Exposé print issues (1993-2011)
Brad Dutz — Oktet
(Bandcamp Right Brain Records, 2022, DL)
by Jon Davis, Published 2022-11-21
Even if you’re not familiar with his name, it’s fairly likely you’ve heard percussionist Brad Dutz playing on something. His 300-plus recording credits are largely concentrated in jazz (Nels Cline, Jeff Berlin, Scott Henderson, Vinnie Golia, Mitchell Forman, Adam Rudolph) but involve artists in all sorts of other areas (Rickie Lee Jones, Leo Kottke, Tom Petty, Terence Trent D’Arby, Maria Muldaur, Alanis Morrisette, Willie Nelson, Motor Totemist Guild, Kevin Ayers), including movie soundtracks. With such a varied background, it should come as no surprise that as a composer and leader, Dutz is not a genre purist in any sense. While the music on Oktet can probably safely be labeled jazz (for those who are concerned with labels), it is far from mainstream jazz, and in fact doesn’t really fit into any of the recognized streams within jazz. I first encountered Dutz as a leader when I attended the concert in Seattle that functioned more or less as the release party for this album, and while not all of the original players were available, the live group tackled this challenging music quite successfully. The instrumentation features three woodwinds (generally flute, clarinet, and saxophone, though which type of each varies), two brass (trumpet and French horn), plus a rhythm section of double bass, drum kit, and percussion (which includes a huge variety of instruments, from vibes and steel drums to all sorts of shakers and hand drums). One of the primary characteristics of the compositions here is the almost complete lack of ensemble playing — each of the instruments has its own independent part, and they fit together to form a kind of aggregate that is akin to 20th Century chamber music (Heitor Villa-Lobos comes to mind). Listeners familiar with RIO groups might experience this as a jazzy variation on the style. However you categorize it, the music is sophisticated, idiosyncratic, ever-changing, and entertaining. While the tonalities are far from predictable, there’s not a lot of dissonance — and notes go by so quickly that it never dominates. Dutz is also really fond of meters involving sevens. The track titles (“Oleta Overcomes the Ongoing Onslaught of Being the Obese Outcast,” “Otto Observed the Octopus Occult Origin,” “Olivia's Occupation Offers the Option of Ogden or Ottowa in October,” and so on) correspond with the overall lightness of mood which comes from the lack of electric instruments. Oktet is a fascinating album that should appeal to listeners across a wide spectrum.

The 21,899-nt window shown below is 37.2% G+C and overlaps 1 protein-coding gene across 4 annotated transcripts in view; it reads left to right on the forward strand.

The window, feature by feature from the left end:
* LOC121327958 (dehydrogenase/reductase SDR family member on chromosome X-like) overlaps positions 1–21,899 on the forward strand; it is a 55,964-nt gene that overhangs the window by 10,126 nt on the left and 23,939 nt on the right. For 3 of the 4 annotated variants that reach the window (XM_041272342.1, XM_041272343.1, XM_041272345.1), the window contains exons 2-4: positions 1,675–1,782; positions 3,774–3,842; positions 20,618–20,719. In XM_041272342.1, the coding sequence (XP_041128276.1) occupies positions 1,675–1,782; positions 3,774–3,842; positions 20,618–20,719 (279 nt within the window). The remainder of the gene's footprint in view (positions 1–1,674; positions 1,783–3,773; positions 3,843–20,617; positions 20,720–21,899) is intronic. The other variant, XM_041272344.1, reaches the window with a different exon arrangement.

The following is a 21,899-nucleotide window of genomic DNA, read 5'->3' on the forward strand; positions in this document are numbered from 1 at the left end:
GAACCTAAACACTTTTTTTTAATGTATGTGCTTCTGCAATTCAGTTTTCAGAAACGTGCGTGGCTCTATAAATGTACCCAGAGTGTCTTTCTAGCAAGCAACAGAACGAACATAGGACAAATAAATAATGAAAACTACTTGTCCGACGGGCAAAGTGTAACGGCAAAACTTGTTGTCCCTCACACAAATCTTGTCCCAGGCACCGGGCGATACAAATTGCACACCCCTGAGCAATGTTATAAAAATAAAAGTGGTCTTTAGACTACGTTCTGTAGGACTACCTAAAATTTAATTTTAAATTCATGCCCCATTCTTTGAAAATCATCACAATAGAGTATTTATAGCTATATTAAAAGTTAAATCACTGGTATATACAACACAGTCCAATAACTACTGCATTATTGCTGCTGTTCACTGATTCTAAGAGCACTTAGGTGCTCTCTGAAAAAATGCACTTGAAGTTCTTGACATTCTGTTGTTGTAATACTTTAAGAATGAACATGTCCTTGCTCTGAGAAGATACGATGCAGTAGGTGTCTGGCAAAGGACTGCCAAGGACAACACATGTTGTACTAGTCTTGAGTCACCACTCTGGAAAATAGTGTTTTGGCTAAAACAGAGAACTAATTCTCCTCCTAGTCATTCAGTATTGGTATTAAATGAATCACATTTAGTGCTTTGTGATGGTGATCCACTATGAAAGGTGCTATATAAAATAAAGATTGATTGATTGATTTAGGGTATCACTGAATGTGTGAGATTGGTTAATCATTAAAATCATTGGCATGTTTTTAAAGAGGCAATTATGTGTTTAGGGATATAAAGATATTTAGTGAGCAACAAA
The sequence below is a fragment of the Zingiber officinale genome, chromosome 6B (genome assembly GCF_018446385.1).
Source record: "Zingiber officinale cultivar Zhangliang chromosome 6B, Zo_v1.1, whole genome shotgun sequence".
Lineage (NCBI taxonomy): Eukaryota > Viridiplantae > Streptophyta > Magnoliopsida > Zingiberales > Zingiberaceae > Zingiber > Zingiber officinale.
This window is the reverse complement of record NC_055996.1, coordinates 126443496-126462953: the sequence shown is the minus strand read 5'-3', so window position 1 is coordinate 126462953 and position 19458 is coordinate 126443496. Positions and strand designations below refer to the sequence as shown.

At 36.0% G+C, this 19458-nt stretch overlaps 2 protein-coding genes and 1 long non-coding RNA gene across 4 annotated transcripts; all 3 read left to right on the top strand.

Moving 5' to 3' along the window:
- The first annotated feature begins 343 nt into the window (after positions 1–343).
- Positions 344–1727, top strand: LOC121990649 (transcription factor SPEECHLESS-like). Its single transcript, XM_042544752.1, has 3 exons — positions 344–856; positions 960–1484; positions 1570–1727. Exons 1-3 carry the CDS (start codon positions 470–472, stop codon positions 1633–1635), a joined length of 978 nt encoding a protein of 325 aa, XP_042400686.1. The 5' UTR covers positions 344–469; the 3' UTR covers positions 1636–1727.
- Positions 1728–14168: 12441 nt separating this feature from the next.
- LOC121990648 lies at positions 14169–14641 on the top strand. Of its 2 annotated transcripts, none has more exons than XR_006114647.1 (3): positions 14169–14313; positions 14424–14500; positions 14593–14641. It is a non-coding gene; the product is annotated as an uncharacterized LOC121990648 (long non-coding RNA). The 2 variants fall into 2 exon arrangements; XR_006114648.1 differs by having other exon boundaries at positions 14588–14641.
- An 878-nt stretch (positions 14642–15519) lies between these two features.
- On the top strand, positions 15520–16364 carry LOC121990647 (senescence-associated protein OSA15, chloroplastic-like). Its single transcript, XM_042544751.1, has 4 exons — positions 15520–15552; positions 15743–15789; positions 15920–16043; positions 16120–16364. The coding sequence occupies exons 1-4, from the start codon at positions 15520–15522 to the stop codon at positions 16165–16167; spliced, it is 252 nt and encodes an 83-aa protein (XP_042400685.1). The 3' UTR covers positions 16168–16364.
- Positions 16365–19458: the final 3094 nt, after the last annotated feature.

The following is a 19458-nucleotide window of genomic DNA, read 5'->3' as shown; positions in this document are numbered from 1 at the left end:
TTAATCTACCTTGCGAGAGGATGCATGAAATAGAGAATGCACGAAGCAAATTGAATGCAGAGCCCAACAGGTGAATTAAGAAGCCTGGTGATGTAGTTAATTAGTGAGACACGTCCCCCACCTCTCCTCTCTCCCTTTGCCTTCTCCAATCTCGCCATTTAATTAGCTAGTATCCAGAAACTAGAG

Related artist(s): Brad Dutz
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